She was re-admitted in January 2006 with rising urea and creatinine. She was complaining of abdominal pain and low-grade fever. Escherichia coli wound infection was found and was treated initially, but the patient continued to be febrile. There was no past history of TB in the patient or in her family. Purified protein derivative (PPD) skin test was negative prior to transplantation. No isoniazid (INH) prophylaxis was given. She was maintained on multiple immunosuppressant drugs including mycophenolate mofetil, cyclosporine and prednisolone.

Physical examination showed a febrile patient (38.2°C) with stable hemodynamic status. There was no lymphadenopathy or rash. Retina examination showed no evidence of choroidal TB. Abdominal examination revealed left side palpable allograft kidney. Other systemic examinations were unremarkable.

The initial investigations showed hemoglobin 6.9 g/dL, total leukocyte count 2100/mm 3 , polymorphs 38.6%, lymphocytes 48% and platelets 125,000/μL. The erythrocyte sedimentation rate was 102 mm in the first hour. Urine examination was negative and no acid-fast bacilli (AFB) was seen in Ziehl-Neelsen (Z-N) staining. Serum urea was 15.5 mmol/L, creatinine was 128 μmol/L and calcium was 2.17 mmol/L. Blood and urine cultures done this time were sterile. Chest X-ray and computed tomography (CT) scan of the chest were normal. Ultrasound, CT scan and magnetic resonance imaging of the abdomen showed a large lymphocele surrounding the transplant, with normal angiographic appearance of pelvic veins and arteries, atrophic native and normal-appearing renal graft. There was no evidence of TB at any site. Transplant renogram showed normal perfusion with normal parenchymal appearance.

Repeated gram staining and cultures of lymphocele fluid were negative. However, lymphocele fluid was reported positive for AFB staining and the culture grew Mycobacterium tuberculosis. The second transplant kidney biopsy showed tubulo-interstitial inflammation with non-caseating granulomas with AFB seen on Z-N staining. There was no evidence of concomitant fungal infections [Figure 1].
Figure 1: Renal allograft biopsy showing acidfast bacilli was stained positive (modified Ziehl– Neelsen stain) seen in granuloma (arrow).

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The patient was started on full-dose quadruple anti-tubercular therapy (rifampicin, isoniazide, ethambutol and pyrazinamide). Despite the early diagnosis and treatment, the patient continued to have deterioration of the kidney function associated with symptomatic volume overload requiring hemodialysis. Because of persistent fever despite anti-tubercular and empirical antifungal therapy, although with no apparent focus of fungal infection, transplant nephrectomy was performed. Histopathology of the removed graft was positive for fungal hyphae and spores; however, no culture was performed. After nephrectomy, the patient responded well to treatment. She was continued on anti-tubercular therapy for a total of one year. She is currently maintained on regular hemodialysis without evidence of tuberculosis reactivation.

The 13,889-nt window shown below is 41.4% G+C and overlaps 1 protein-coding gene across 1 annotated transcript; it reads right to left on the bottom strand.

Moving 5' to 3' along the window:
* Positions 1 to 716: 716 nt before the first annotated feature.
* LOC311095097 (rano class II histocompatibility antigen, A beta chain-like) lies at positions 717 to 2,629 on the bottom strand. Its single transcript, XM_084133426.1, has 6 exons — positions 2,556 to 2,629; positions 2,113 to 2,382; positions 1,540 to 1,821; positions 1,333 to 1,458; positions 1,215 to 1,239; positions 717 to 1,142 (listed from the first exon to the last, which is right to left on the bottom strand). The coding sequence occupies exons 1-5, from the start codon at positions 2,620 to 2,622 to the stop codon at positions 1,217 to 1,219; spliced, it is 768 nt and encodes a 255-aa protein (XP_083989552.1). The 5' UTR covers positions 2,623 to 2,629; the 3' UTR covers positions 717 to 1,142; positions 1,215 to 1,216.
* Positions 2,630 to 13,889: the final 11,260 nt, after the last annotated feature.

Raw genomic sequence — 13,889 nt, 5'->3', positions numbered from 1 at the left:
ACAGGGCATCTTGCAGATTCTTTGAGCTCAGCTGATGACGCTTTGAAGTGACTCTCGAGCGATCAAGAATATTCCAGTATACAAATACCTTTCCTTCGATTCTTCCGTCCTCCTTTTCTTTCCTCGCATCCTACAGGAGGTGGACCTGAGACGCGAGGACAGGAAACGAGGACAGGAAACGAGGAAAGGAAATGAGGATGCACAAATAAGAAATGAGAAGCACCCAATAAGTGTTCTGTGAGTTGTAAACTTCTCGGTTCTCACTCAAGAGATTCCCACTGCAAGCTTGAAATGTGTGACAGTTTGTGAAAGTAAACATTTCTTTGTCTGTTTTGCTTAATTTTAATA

Discussion Top

TB is more frequent in renal transplant recipients than in the general population in tropics. [2],[4] In developed countries, the disease represents a significant health problem in patients following renal transplantation. [1] It causes serious damage to the graft and may lead to graft loss either because of delayed diagnosis or due to renal allograft rejection that can be attributed to the reduction in efficiency of the immunosuppressant drugs. [4],[5]

The risk factors of TB post-renal transplantation are highly influenced by disease endemicity and the immunosuppressant regimen used following transplantation. [6]

Early tuberculosis infection (within the first year) post-transplantation was associated with the use of cyclosporine therapy. [6],[7] Other risk factors for post-transplantation TB were DM and chronic liver diseases (CLDs). The combination of both DM and CLD and pre- or post-transplantation TB, along with other co-existing infections, are important risk factors for death. [7] The risk of post-transplant TB is increased in relation to prolonged duration of pre-transplant hemodialysis and the number of post-transplant rejection episodes. [6],[8] The frequency of TB has been also correlated with a maintenance steroid dose of more than 10 mg/day or the use of pulse steroid therapy. [6]